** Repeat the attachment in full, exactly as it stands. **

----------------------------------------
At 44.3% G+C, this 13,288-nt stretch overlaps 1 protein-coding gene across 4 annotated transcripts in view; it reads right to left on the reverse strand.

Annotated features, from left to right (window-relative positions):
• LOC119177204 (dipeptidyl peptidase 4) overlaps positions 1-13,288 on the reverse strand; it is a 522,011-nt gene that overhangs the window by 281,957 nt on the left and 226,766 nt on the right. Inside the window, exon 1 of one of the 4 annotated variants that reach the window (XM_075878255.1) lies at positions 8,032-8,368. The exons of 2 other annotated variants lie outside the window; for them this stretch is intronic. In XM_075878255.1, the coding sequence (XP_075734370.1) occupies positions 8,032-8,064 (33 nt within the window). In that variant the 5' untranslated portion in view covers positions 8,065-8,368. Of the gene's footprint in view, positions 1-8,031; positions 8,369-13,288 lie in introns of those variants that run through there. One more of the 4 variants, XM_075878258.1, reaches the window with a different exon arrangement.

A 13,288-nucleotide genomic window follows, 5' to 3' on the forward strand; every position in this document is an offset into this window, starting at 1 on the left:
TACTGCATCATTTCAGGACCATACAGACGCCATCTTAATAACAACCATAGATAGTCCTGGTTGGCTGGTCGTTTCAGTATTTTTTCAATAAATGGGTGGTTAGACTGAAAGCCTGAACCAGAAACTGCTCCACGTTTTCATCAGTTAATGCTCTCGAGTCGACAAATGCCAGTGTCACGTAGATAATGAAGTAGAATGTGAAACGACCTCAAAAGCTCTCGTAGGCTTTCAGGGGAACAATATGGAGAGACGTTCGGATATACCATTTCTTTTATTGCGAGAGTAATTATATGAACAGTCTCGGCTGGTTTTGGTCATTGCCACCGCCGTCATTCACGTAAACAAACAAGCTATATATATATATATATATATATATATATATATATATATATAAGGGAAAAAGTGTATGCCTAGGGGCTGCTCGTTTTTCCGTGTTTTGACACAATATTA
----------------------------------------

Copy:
At 44.3% G+C, this 13,288-nt stretch overlaps 1 protein-coding gene across 4 annotated transcripts in view; it reads right to left on the reverse strand.

Annotated features, from left to right (window-relative positions):
• LOC119177204 (dipeptidyl peptidase 4) overlaps positions 1-13,288 on the reverse strand; it is a 522,011-nt gene that overhangs the window by 281,957 nt on the left and 226,766 nt on the right. Inside the window, exon 1 of one of the 4 annotated variants that reach the window (XM_075878255.1) lies at positions 8,032-8,368. The exons of 2 other annotated variants lie outside the window; for them this stretch is intronic. In XM_075878255.1, the coding sequence (XP_075734370.1) occupies positions 8,032-8,064 (33 nt within the window). In that variant the 5' untranslated portion in view covers positions 8,065-8,368. Of the gene's footprint in view, positions 1-8,031; positions 8,369-13,288 lie in introns of those variants that run through there. One more of the 4 variants, XM_075878258.1, reaches the window with a different exon arrangement.

A 13,288-nucleotide genomic window follows, 5' to 3' on the forward strand; every position in this document is an offset into this window, starting at 1 on the left:
TACTGCATCATTTCAGGACCATACAGACGCCATCTTAATAACAACCATAGATAGTCCTGGTTGGCTGGTCGTTTCAGTATTTTTTCAATAAATGGGTGGTTAGACTGAAAGCCTGAACCAGAAACTGCTCCACGTTTTCATCAGTTAATGCTCTCGAGTCGACAAATGCCAGTGTCACGTAGATAATGAAGTAGAATGTGAAACGACCTCAAAAGCTCTCGTAGGCTTTCAGGGGAACAATATGGAGAGACGTTCGGATATACCATTTCTTTTATTGCGAGAGTAATTATATGAACAGTCTCGGCTGGTTTTGGTCATTGCCACCGCCGTCATTCACGTAAACAAACAAGCTATATATATATATATATATATATATATATATATATATATATAAGGGAAAAAGTGTATGCCTAGGGGCTGCTCGTTTTTCCGTGTTTTGACACAATATTA